Sidenote: The browser shown above is Microsoft Edge (formerly known as Project Spartan), Microsoft's new browser for Windows 10. You can also test your web apps for it remotely on your Mac, iOS, Android, or Windows device @ http://dev.modern.ie/. Or try Vorlon.js too.
Back to it: I can see console messages for instance, which is useful when I debug Babylon.js on mobile devices (like iOS, Android or Windows Phone). I can click on any node on the DOM Explorer to get info about CSS properties:
On the client side, the selected node is highlighted with a red border:
Moreover, I can switch to the Modernizr tab to see the capabilities of my specific device:
On the left side, you can see the list of currently connected clients and you can use the Identify a client button to display a number on every connected device.
A Little More on How We Built Vorlon.js
From the very beginning, we wanted to be sure that Vorlon.js remains as mobile-first and platform-agnostic as possible. So we decided to use open source tech that worked across the broader number of environments.
Here's a global schema of how it works:
Here are the parts we built it with:
- A Node.js server is hosting a dashboard page (served using Express) and a service.
- The service is using Socket.IO to establish a direct connection with both the dashboard and the various devices.
- Devices have to reference a simple Vorlon.js page served by the server. It contains all the plugins' client code which interacts with the client device and communicates with the dashboard through the server.
- Every plug-in is split in two parts:
- the client side, used to capture information and to interact with the device
- the dashboard side, used to generate a command panel for the plugin inside the dashboard
For instance, the console plugin works this way:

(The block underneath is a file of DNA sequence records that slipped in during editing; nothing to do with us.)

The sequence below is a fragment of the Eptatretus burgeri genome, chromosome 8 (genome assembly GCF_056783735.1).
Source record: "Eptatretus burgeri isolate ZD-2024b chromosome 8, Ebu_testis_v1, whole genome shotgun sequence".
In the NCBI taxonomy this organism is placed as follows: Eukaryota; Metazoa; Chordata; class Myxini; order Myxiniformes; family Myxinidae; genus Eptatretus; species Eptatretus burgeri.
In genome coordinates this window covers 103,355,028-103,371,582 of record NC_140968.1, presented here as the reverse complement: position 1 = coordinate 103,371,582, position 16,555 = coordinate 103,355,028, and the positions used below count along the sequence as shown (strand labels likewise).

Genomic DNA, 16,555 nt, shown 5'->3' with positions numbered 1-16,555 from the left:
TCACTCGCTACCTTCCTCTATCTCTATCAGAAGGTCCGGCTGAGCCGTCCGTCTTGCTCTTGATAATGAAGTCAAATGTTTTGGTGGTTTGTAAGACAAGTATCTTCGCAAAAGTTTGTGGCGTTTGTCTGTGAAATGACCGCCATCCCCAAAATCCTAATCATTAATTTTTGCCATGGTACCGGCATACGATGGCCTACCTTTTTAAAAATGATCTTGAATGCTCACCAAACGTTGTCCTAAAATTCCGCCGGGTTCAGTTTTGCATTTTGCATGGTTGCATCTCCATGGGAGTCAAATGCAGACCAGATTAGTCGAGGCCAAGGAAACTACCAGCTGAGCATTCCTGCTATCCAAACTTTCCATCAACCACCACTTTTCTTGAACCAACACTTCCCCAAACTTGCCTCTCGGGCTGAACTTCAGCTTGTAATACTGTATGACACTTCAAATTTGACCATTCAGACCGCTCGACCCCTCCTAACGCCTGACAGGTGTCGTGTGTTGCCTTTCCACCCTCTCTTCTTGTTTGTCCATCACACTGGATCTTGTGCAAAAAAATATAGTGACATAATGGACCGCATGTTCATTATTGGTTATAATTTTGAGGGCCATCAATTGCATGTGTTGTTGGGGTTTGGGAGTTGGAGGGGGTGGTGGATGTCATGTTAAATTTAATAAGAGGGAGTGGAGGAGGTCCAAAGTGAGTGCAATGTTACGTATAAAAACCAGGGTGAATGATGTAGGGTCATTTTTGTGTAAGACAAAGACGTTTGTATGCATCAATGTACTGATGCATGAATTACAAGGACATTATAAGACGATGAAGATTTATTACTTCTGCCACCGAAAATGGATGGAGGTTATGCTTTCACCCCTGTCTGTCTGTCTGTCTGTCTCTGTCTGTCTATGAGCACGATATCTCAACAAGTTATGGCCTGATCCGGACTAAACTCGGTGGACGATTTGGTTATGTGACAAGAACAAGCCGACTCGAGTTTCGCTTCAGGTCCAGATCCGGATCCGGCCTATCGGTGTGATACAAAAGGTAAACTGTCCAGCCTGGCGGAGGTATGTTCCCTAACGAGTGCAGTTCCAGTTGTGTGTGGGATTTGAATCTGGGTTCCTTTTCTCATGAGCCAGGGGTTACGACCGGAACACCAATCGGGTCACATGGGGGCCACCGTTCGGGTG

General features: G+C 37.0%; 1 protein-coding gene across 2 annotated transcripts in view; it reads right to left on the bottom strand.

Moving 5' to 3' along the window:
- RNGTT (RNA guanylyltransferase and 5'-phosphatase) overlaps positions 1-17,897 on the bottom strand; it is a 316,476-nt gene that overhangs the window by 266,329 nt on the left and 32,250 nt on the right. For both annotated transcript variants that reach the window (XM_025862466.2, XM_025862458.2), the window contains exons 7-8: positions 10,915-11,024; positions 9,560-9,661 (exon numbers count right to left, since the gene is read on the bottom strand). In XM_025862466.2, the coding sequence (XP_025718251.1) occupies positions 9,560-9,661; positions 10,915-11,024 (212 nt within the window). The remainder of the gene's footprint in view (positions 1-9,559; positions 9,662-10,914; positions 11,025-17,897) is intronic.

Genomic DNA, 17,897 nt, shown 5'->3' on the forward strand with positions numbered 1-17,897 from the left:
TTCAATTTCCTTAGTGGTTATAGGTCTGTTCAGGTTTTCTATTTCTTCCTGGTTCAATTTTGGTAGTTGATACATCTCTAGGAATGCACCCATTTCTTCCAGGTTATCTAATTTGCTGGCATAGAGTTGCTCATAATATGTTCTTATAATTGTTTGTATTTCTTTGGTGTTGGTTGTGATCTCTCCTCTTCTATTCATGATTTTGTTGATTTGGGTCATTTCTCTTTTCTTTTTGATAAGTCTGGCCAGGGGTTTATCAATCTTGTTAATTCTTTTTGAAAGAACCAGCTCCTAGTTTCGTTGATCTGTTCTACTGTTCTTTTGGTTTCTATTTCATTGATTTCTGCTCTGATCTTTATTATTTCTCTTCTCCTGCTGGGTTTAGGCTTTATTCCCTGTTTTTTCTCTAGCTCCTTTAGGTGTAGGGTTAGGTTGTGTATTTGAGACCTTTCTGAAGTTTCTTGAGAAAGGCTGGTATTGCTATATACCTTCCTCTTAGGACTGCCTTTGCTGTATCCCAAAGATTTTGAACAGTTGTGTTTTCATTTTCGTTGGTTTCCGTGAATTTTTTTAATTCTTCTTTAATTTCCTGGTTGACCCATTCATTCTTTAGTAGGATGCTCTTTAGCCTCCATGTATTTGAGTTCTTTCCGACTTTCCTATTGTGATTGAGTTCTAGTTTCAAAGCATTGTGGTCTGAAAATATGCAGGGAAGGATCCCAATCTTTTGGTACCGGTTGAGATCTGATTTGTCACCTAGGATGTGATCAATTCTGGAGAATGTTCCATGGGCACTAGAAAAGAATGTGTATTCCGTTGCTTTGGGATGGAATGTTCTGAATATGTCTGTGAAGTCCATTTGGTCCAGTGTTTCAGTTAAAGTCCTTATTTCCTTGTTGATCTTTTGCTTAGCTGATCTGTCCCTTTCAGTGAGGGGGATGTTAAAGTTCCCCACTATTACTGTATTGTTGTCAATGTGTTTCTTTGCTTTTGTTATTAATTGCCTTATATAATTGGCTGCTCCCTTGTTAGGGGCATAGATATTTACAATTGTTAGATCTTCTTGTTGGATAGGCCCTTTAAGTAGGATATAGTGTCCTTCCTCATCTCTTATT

- The client
side generates a hook on top of
console.error(). This hook is used to send the parameters of these functions to the dashboard. It can also receive orders from the dashboard side that it will evaluate.
- The dashboard side gathers these parameters and displays them on the dashboard.
The result is simply a remote console:
You can get an even better understanding of Vorlon.js extensibility, including how to build your own plug-ins, at the Vorlon.js website.
Vorlon.js is built on the idea of extensibility. We encourage you to contribute! And we're already thinking about how we might integrate Vorlon.js into browser dev tools as well as Web Audio debugging.
- Introduction to WebGL 3D with HTML5 and Babylon.JS
- Building a Single Page Application with ASP.NET and AngularJS
- Cutting Edge Graphics in HTML
Or our team’s learning series:
- The Modern Web Platform Jump Start (the fundamentals of HTML, CSS, and JS)
This article is part of the web dev tech series from Microsoft. We’re excited to share Microsoft Edge and the new EdgeHTML rendering engine with you. Get free virtual machines or test remotely on your Mac, iOS, Android, or Windows device @ http://dev.modern.ie/.